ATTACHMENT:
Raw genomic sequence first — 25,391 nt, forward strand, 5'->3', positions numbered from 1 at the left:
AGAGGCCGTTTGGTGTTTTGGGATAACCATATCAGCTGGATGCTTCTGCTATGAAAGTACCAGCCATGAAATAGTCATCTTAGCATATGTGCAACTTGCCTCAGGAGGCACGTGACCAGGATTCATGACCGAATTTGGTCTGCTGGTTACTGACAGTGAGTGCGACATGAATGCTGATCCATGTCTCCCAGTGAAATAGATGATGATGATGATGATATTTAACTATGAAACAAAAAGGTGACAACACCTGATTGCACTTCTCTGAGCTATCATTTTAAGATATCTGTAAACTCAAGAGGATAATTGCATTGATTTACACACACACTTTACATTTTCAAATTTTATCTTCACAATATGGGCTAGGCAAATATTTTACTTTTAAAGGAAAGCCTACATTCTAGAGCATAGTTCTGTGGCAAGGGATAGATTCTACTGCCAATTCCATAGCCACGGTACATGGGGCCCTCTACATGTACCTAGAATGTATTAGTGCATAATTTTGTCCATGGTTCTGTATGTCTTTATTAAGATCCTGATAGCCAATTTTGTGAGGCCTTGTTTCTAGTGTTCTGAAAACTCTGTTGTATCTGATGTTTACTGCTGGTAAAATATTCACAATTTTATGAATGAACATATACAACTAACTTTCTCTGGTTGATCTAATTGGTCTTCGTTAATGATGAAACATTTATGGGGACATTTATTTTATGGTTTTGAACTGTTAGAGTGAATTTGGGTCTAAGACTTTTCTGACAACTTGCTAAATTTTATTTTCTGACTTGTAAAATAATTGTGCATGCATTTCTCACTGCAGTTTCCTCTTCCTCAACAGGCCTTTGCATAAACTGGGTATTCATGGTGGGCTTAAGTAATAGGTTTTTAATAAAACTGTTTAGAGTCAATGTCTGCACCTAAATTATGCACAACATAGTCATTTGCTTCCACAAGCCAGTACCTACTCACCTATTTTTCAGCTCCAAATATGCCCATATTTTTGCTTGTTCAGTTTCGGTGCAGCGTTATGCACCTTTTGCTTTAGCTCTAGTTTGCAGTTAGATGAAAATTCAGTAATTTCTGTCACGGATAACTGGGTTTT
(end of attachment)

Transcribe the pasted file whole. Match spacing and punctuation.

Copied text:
Raw genomic sequence first — 25,391 nt, forward strand, 5'->3', positions numbered from 1 at the left:
AGAGGCCGTTTGGTGTTTTGGGATAACCATATCAGCTGGATGCTTCTGCTATGAAAGTACCAGCCATGAAATAGTCATCTTAGCATATGTGCAACTTGCCTCAGGAGGCACGTGACCAGGATTCATGACCGAATTTGGTCTGCTGGTTACTGACAGTGAGTGCGACATGAATGCTGATCCATGTCTCCCAGTGAAATAGATGATGATGATGATGATATTTAACTATGAAACAAAAAGGTGACAACACCTGATTGCACTTCTCTGAGCTATCATTTTAAGATATCTGTAAACTCAAGAGGATAATTGCATTGATTTACACACACACTTTACATTTTCAAATTTTATCTTCACAATATGGGCTAGGCAAATATTTTACTTTTAAAGGAAAGCCTACATTCTAGAGCATAGTTCTGTGGCAAGGGATAGATTCTACTGCCAATTCCATAGCCACGGTACATGGGGCCCTCTACATGTACCTAGAATGTATTAGTGCATAATTTTGTCCATGGTTCTGTATGTCTTTATTAAGATCCTGATAGCCAATTTTGTGAGGCCTTGTTTCTAGTGTTCTGAAAACTCTGTTGTATCTGATGTTTACTGCTGGTAAAATATTCACAATTTTATGAATGAACATATACAACTAACTTTCTCTGGTTGATCTAATTGGTCTTCGTTAATGATGAAACATTTATGGGGACATTTATTTTATGGTTTTGAACTGTTAGAGTGAATTTGGGTCTAAGACTTTTCTGACAACTTGCTAAATTTTATTTTCTGACTTGTAAAATAATTGTGCATGCATTTCTCACTGCAGTTTCCTCTTCCTCAACAGGCCTTTGCATAAACTGGGTATTCATGGTGGGCTTAAGTAATAGGTTTTTAATAAAACTGTTTAGAGTCAATGTCTGCACCTAAATTATGCACAACATAGTCATTTGCTTCCACAAGCCAGTACCTACTCACCTATTTTTCAGCTCCAAATATGCCCATATTTTTGCTTGTTCAGTTTCGGTGCAGCGTTATGCACCTTTTGCTTTAGCTCTAGTTTGCAGTTAGATGAAAATTCAGTAATTTCTGTCACGGATAACTGGGTTTT